Norwegian word of the day: Blåveis 

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Norwegian word of the day: Blåveis 
Caption photo by Francesco Ungaro on Unsplash / Nicolas Raymond/FlickR

If you're lucky enough to see one, you'll be looking forward to warmer weather. However, if you are sporting a 'blåveis', you've likely had bad luck. 


What does blåveis mean? 

Blåveis is a spring flower, most commonly considered one of the first signs of the season. The flower's name comes from its appearance with blå, meaning blue. Its English name is Liverwort or Hepatica. 

The plant is about 10cm high and is found in forests and thickets in eastern and central Norway. If you live in the west of Norway and wonder whether you've seen one before, you probably haven't, as they aren't found there. 

Depending on the weather, many will first see the flowers on their first forest walk or hike of the year or perhaps their last cross-country ski of the season. For many, they signal the start of the forest season in Norway.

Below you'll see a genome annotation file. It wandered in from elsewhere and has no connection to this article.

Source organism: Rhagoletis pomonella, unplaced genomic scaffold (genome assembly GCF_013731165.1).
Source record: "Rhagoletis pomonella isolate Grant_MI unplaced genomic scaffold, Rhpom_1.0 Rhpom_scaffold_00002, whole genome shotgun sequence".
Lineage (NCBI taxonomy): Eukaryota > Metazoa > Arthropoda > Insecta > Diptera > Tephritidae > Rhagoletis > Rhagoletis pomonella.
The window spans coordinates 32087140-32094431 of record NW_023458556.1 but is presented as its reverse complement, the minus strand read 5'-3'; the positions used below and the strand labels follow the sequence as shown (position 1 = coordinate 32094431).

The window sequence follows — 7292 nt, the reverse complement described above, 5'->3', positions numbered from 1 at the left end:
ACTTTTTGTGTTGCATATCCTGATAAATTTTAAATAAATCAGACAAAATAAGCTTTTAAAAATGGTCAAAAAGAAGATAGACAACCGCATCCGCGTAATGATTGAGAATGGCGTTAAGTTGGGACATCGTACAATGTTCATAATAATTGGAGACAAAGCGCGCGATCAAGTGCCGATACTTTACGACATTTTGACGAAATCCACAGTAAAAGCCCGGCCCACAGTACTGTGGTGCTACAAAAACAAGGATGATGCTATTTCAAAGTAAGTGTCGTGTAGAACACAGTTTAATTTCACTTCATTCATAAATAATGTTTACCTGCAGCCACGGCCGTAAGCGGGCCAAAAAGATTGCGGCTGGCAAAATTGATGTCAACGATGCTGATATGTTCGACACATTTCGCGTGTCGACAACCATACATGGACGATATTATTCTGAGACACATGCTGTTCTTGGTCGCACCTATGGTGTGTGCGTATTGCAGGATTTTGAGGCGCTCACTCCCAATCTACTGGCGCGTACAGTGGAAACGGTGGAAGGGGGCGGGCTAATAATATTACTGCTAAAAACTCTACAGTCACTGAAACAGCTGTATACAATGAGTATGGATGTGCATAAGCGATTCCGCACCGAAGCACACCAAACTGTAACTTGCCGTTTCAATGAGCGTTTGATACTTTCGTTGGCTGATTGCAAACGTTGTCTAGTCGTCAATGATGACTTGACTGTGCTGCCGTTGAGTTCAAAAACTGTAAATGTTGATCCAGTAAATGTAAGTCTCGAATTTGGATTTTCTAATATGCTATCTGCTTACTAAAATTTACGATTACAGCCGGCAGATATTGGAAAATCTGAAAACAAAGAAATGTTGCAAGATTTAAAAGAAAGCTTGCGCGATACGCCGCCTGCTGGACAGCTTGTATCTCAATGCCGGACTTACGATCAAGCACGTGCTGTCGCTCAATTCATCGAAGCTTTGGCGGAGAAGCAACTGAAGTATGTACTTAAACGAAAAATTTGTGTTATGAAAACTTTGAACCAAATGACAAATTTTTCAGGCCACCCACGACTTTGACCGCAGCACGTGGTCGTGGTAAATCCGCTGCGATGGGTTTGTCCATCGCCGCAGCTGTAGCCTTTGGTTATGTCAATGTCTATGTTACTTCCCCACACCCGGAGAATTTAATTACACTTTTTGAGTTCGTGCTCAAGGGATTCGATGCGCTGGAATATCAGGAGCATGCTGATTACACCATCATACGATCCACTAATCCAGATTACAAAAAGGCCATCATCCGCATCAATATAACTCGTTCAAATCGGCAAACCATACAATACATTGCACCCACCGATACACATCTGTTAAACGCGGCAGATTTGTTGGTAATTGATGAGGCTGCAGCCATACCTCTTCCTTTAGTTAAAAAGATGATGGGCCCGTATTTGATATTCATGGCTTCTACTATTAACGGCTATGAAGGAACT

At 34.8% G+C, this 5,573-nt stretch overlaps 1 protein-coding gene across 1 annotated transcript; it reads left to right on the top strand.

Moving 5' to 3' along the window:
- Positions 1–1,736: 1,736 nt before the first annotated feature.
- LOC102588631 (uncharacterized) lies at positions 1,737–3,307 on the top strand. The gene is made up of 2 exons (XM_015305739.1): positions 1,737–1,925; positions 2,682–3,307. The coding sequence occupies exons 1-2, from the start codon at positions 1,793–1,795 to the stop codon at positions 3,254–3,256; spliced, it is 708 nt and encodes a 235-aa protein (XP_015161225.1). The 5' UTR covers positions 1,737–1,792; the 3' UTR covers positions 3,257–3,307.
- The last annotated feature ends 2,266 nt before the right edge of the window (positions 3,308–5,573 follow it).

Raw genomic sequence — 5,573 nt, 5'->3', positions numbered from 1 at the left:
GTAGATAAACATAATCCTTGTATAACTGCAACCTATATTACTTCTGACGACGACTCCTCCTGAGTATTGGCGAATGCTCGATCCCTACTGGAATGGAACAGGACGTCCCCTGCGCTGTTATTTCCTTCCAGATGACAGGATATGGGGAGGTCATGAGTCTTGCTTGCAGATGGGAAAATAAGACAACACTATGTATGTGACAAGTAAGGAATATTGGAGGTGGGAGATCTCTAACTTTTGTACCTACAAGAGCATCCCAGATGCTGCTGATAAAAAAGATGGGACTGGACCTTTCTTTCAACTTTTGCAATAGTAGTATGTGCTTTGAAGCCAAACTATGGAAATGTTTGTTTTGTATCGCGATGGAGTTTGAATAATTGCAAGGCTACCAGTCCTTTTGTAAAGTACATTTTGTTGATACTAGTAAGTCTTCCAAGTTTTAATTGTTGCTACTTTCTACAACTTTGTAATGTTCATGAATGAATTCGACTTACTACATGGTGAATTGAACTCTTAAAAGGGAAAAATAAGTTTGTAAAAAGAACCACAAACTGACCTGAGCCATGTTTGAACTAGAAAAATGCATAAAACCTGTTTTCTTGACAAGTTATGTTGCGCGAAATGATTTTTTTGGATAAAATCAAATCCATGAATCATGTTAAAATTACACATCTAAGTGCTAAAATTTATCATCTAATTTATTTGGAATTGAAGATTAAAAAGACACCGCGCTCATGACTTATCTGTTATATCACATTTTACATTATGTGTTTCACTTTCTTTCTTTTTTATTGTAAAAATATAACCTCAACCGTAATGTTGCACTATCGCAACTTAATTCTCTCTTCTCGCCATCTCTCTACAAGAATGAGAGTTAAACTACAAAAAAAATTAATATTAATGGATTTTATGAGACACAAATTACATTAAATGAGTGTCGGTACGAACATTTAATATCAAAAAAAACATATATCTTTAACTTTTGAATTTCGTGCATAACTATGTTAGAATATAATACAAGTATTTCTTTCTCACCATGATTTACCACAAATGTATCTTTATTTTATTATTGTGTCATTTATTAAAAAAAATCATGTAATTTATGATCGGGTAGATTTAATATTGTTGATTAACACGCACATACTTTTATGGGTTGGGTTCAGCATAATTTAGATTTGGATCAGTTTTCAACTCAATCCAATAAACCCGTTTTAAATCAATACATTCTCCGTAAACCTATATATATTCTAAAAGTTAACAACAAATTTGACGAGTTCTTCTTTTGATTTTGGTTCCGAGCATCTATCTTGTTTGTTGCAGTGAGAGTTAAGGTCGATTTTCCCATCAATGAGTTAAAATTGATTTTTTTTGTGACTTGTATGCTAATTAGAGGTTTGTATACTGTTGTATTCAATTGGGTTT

The plant is the county flower for the historic county of Akershus, which is now Viken County. In ancient times, the plant was believed to have medicinal properties. 

Why do I need to know this? 

It's safe to presume that the majority who read this article aren't here for the floriculture lesson, although if you've made it this far, you may be. 

The word actually has a second meaning, which may be more useful (or at least more interesting). Many Norwegians will refer to a blackeye (bruising around the eye) as a blåveis


Norwegians will use blåveis to describe a blackeye just as much as the more proper blåøye (blue eye). In this sense, blåveis could be considered similar to English slang, such as "a shiner" when referring to a blackeye. 

Use it like this: 

Oj, du har fått en skikkelig blåveis!

Wow, you have gotten a proper blackeye!

 Blåveis er et ordentlig vårtegn!

 Hepatica flowers are a sign of spring!


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